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The arts exist for the sole purpose of keeping us entertained. Do you agree?

The arts are collectively defined as the creative and non-scientific branches of knowledge that are studied academically. This emcompasses a plethora of subjects, including visual, literary and performing arts. While the arts are undoubtedly valid topics of academic interest, they have often been cast aside and neglected by many governments in favour of more scientic branches of knowledge, including physics, chemistry and biology. An epitome would be the situation in Singapore during its developing years. There was a stark contrast between government spending on primary and secondary schools and spending on their artistic counterparts, such as the Nanyang Academy of Fine Arts. This discrepency boils down to a deeply ingrained perception of the arts in such utilitarian societies. The perception is this. Arts are merely tools of entertainment and leisure, while the sciences are the engines of a countries development and prosperity. However, I do not agree with this generalisation, for the arts have demonstrated multiple functions in society, including but not limited to the purpose of entertainment. It is difficult to dispute that generally, the arts have an innate ability to entertain people. By nature, they are forms of human expression and communication. Thus they often arouse emotions within their audience and keeps them entertained. For instance, Victor Hugos 1862 novel, Les Miserables, inspired a hit musical in 1980 that, by 2010, had been played ten thousand times, showing how the entertainment value of the musical has withstood the test of time. This is only one of many famous musicals playing at Broadway theatre, which yearly revenue is approximately $1 billion. This is testament to the function of the arts as effective means of entertainment because of its lasting demand. It

is clear that the arts are prime entertainment devices. However, I strongly believe that art is not constrained to mere entertainment. Firstly, the arts are the medium through which a countries culture and beliefs are spread. The arts have a primary function in preserving the cultural identity of a society. Just as each individual human has his or her own quirks and differences, individual societies each have their own idiosyncrasies that distinguishes them from others. This distinguishing factor gives rise to national pride and establishes a sense of belonging and uniqueness in the global sea of humans. For instance, the archaic form of English used in Shakespearean literature has long evolved into modern English as we know today. However, such Old English are part and parcel of English history, and it has been passed down across generations to the modern generation through Shakespeares evergreen literature, such as Romeo and Juliet. Without it, a crucial part of English history would likely have died out. This illustrates the arts crucial role in ensuring the preservation of a countries culture. Secondly, the arts allow for creative expression. All forms of art, whether through dance, song, poetry or instrumental music, constitute an outlet for people to release their creative juices. After all, art is the embodiment of ones unique thoughts in physical form. Thus, a function of the arts is to promote creativity. Creativity is vital to problem solving and creating innovative technologies and novel ideas, for such innovation often requires thinking out of the box. There is thus another purpose of studying the arts, because they mould creative thinkers whose revolutionary ideas can contribute to the betterment of humanity. For example, Leonardo da Vinci, the man famous for his painting of the Mono Lisa, was also a reknowned scientist who created the idea of the helicopter, calculator and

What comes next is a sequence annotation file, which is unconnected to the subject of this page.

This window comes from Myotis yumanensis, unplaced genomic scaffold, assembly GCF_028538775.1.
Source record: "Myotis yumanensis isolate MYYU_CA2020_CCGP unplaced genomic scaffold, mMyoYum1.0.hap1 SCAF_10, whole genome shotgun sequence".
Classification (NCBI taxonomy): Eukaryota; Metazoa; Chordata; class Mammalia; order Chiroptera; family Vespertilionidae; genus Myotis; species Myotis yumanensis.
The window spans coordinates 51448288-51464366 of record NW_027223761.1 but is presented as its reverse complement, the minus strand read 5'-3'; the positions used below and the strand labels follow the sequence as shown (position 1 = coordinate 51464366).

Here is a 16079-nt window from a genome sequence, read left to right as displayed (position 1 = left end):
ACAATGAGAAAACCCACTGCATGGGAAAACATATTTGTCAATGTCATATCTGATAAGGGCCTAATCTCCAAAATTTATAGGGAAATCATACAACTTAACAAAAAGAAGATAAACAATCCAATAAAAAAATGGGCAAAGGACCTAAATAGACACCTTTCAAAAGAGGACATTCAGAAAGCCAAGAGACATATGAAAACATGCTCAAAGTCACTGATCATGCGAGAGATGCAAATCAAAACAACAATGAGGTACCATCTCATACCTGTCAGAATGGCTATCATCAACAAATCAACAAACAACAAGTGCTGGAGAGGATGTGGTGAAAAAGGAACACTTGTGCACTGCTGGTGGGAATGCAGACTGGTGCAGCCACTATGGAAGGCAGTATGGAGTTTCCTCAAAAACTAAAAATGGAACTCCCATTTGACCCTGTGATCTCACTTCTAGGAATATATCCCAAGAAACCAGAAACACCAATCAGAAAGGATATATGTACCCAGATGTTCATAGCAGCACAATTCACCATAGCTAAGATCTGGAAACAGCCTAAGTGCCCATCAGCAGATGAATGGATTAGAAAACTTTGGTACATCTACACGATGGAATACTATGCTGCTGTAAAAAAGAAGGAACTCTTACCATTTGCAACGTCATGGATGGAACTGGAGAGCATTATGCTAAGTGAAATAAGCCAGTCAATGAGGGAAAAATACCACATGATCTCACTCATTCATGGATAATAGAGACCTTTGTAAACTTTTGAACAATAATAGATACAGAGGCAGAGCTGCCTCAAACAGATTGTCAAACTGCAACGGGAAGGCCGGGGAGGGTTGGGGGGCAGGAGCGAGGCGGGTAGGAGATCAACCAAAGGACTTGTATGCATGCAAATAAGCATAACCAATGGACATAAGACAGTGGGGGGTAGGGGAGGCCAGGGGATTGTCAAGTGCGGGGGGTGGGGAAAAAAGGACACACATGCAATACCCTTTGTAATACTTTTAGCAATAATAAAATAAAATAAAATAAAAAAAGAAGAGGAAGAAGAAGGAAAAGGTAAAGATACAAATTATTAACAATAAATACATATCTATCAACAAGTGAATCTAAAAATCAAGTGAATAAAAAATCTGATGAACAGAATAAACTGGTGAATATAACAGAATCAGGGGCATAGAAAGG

solar power ahead of his time. Although such ideas may seem mediocre in our modern age, where we have developed technology more exotic that those, in Da Vincis time, such ideas were radical and unheard of. However, the most valuable part of any technology is its conceptual idea. The ability to think of such ideas require creative qualities, which can be inculcated via the arts. Thus, a purpose of the arts is to cultivate creative men akin to Leonardo Da Vinci, with the aim of the betterment of humanity. Lastly, the arts have a purpose in providing an alternative to materialism for societies pursuing happiness and fufillment. There are prominent global trends, especially within developed countries such as Singapore and the United States, which show that there is rising materialism. This means that such societies turn towards the consumption of material goods for happiness. Paradoxically, studies have shown that this has instead lead to increases in dissatisfaction. What the arts does is diminish the need for societies to rely on material goods for happiness. Through the arts, such as singing and dancing, the psychological well-being of people generally increase, according to a Manchester Metropolitican University research. It showed that people, on average, felt happier, empowered and more confident after participating in art activities. Evidently, the arts have been more effective in achieving the dual objectives of happiness and fufillment than the consumption of material goods. This illustrates a purpose of the arts, which is to promote an emotionally satisfied society. In conclusion, this essay has illustrated the many functions of the arts, though it is by no means comprehensive. They are a means of entertainment, preservers of culture, a means of creative expression, a promotor of creativity and an improver of levels of happiness. It is obvious that the arts are indeed entertainment devices, but have a greater

goal in the bigger picture. It is thus highlighted that the purpose of the arts are never solely only to keep us entertained.